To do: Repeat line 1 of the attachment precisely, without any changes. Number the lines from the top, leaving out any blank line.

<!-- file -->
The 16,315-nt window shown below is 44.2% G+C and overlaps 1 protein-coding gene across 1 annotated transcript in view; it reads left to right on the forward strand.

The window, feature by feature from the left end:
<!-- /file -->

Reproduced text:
The 16,315-nt window shown below is 44.2% G+C and overlaps 1 protein-coding gene across 1 annotated transcript in view; it reads left to right on the forward strand.